[Journal List: College and Research Libraries; Practical Academic Librarianship; Journal of Librarianship and Scholarly Communication; Journal of the Medical Library Association; Journal of eScience Librarianship; Journal of Research on Libraries and Young Adults; Issues in Science and Technology Librarianship; Information Technology and Libraries–and, I forgot to include Evidence Based Librarian and Information Practice]

That’s nine places (eight if you take out the YA journal, my research doesn’t fit there) that I’d be perfectly happy to see my work published and these are all good journals. Many of these are sponsored by ALA Divisions and Sections, and I think that’s important as well.  I’ve also included a link to work that Walt Crawford is doing on the open access landscape, that’ll take you to his summary of what library science presently looks like.

(Slide 7 Pros)

Alright, so you know about me and some places to publish, what are the benefits of publishing open access? For starters, it means your work can be found and read by everyone. Almost every researcher I know wants their work to be found, they want to be the one known to be doing research on X and by doing so openly, more people can read and cite their work.

I mentioned my research colleagues before and I can’t stress that enough. My researchers partners are amazing women and I count myself very lucky to have the opportunity to work with them.

And, while this may seem somewhat arbitrary, it can help you pick what opportunities you want to pursue. To be clear, I don’t recommend this as the only mechanism by which you determine what you’re doing, but we all are over-committed and yet constantly want to say yes to three new things. When I’m looking at 2-3 new calls for papers, presentations, etc, one of the ways that I weed out what I’m willing to give my time to is whether or not the work will be openly available. For  me, it’s an important filter and can help me keep a little bit more of my sanity.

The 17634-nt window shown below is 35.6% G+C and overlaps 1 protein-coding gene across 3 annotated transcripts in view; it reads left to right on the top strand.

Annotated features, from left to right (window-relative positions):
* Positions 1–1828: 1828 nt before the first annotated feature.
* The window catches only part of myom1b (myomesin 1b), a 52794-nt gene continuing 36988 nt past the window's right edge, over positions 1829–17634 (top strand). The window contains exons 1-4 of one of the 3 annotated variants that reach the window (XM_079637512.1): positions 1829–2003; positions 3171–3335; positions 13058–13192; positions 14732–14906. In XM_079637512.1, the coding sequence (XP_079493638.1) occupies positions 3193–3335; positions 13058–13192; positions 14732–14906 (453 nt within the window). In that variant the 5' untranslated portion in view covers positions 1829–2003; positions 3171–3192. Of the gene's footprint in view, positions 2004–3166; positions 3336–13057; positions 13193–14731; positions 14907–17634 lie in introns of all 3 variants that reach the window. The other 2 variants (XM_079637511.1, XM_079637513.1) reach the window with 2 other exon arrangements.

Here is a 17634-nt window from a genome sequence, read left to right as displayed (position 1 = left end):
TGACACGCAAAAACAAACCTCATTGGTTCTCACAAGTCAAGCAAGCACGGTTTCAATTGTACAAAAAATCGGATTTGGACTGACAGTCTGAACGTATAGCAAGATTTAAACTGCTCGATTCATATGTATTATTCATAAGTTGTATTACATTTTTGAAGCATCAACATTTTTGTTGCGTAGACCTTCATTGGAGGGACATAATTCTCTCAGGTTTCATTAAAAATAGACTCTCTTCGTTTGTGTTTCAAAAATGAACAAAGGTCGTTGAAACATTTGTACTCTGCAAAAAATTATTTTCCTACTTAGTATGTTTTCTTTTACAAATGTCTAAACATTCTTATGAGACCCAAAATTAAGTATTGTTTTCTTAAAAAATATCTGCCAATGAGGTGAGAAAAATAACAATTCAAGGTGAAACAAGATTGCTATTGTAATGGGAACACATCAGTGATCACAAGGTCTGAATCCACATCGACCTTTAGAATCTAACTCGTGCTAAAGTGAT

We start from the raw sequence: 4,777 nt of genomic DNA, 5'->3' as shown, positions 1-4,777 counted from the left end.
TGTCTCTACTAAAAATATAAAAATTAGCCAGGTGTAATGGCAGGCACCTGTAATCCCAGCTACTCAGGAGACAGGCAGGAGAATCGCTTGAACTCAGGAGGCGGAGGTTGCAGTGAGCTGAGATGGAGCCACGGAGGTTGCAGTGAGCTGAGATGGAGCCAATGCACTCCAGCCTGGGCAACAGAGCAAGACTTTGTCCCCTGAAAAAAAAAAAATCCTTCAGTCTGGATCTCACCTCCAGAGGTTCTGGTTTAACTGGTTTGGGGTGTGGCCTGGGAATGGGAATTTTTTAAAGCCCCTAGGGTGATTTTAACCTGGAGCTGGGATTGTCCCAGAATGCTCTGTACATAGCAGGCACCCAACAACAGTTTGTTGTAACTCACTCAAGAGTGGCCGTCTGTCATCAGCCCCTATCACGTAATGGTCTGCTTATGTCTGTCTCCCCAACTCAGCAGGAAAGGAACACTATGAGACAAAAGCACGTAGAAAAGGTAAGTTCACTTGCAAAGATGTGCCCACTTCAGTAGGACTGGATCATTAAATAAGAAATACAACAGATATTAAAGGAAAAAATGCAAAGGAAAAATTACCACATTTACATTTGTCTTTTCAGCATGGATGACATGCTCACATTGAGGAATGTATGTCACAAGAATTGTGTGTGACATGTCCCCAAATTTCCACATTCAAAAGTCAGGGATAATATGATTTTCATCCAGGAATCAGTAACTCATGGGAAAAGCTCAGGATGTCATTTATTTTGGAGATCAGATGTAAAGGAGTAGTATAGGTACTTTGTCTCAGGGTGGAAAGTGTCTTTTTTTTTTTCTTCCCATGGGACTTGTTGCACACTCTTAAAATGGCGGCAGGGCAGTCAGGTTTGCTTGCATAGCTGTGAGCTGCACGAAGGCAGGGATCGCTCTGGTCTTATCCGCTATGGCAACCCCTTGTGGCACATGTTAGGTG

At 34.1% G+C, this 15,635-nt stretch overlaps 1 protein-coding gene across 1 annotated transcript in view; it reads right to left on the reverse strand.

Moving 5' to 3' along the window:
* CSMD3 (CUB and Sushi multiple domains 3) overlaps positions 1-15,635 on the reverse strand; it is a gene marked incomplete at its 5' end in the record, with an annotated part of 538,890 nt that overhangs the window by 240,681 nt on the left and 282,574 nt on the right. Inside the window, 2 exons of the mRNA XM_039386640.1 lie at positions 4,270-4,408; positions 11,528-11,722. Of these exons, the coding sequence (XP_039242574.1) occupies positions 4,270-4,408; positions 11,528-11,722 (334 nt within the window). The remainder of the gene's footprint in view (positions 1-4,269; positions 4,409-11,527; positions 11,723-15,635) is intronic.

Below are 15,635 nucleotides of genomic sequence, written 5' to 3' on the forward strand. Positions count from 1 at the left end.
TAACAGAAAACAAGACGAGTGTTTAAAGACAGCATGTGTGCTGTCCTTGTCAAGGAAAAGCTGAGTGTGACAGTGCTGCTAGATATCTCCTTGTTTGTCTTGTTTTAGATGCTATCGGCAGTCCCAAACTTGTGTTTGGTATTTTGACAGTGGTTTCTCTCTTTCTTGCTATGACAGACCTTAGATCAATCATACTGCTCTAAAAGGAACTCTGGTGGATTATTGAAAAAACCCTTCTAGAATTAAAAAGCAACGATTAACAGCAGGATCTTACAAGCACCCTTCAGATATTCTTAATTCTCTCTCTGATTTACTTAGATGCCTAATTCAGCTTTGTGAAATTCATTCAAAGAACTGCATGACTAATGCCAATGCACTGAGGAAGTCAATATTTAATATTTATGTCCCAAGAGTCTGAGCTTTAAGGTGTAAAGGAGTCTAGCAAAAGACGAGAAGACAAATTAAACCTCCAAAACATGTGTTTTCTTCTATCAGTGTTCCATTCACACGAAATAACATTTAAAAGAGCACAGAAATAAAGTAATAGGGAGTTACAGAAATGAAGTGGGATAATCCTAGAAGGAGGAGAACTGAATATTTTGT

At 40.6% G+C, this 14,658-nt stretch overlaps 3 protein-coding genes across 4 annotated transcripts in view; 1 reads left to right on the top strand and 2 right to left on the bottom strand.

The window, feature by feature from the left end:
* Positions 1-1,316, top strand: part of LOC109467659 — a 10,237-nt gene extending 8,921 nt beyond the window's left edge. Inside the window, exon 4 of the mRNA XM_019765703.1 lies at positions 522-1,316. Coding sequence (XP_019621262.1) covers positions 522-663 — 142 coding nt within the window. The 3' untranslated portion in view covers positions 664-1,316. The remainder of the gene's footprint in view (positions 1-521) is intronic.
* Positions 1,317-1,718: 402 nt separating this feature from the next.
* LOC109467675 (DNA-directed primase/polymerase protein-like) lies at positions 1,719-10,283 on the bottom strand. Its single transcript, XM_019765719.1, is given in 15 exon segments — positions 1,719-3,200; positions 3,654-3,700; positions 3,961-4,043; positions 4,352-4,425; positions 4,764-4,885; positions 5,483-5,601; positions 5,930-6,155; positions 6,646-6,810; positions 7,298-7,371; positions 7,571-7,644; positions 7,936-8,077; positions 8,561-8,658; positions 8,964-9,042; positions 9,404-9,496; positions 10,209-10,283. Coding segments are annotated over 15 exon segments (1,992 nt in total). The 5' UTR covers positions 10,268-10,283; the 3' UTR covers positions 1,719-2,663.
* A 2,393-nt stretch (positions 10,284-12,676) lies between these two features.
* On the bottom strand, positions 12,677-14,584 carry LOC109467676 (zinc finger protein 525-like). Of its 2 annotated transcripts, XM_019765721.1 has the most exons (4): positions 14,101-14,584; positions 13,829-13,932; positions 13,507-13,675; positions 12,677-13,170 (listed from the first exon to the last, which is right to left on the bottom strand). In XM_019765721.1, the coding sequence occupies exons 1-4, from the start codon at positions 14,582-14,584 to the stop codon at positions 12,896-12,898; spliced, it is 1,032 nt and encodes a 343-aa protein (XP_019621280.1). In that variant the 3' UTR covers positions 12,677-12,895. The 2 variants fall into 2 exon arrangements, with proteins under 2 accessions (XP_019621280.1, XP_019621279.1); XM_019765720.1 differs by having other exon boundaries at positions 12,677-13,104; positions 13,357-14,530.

(Slide 8 Cons)

I had to think for a while about finding Cons to what I’ve done. Thus far, I haven’t really run into any. One point that was raised was that I don’t get any extra credit either from my library or the University for publishing my work openly. There is a library in Virginia who is doing that, mine isn’t–at least not yet. But that’s not a major concern, they want to see good research published in well-reputed places and I just showed you a list of highly regarded journals. So that’s pretty well taken care of.

The other concern that I hear raised is that of potential librarian research colleagues who don’t want to only publish in an open access venue.  Honestly it hasn’t really been a problem. This is something I’m very open about, obviously, and it’s something that I discuss with people far before we get seriously into a research project. I’m not going to wait until 14 pages into a manuscript to spring this one someone. Also, I’m not requiring it of my co-authors on all of their projects, just on this one that they do with me.

(Slide 9 Promoting as Peers)

So, what can librarians do at their home institutions? We can lead by example. We can publish our work openly and archive that work in our repositories. When we talk to students and researchers who are asking us about this, this gives us the opportunity to discuss it as someone who has gone through it. Everyone is looking for an example and we can be that to them–use me as an example of someone who is on the tenure track if that would be useful to you.  Much of our work is about relationships and when a subject faculty talks to the subject librarian who says “Oh, yes, I’ve already done this” –this idea of it is suddenly less daunting. We can forge the way.

We can also, by dint of experience, advocate for policy on campuses. Whether that be for the students or faculty, we know what needs to be considered and we should be requiring that we have seats at the table where these things are discussed.  And finally, remind them that it will get them more citations/reputation. That’s academic currency and it never hurts.

(Slide 10 Thank You)

Thank you to SPARC and ACRL for inviting me today and again, that’s where you can reach me. I’m happy to answer any questions.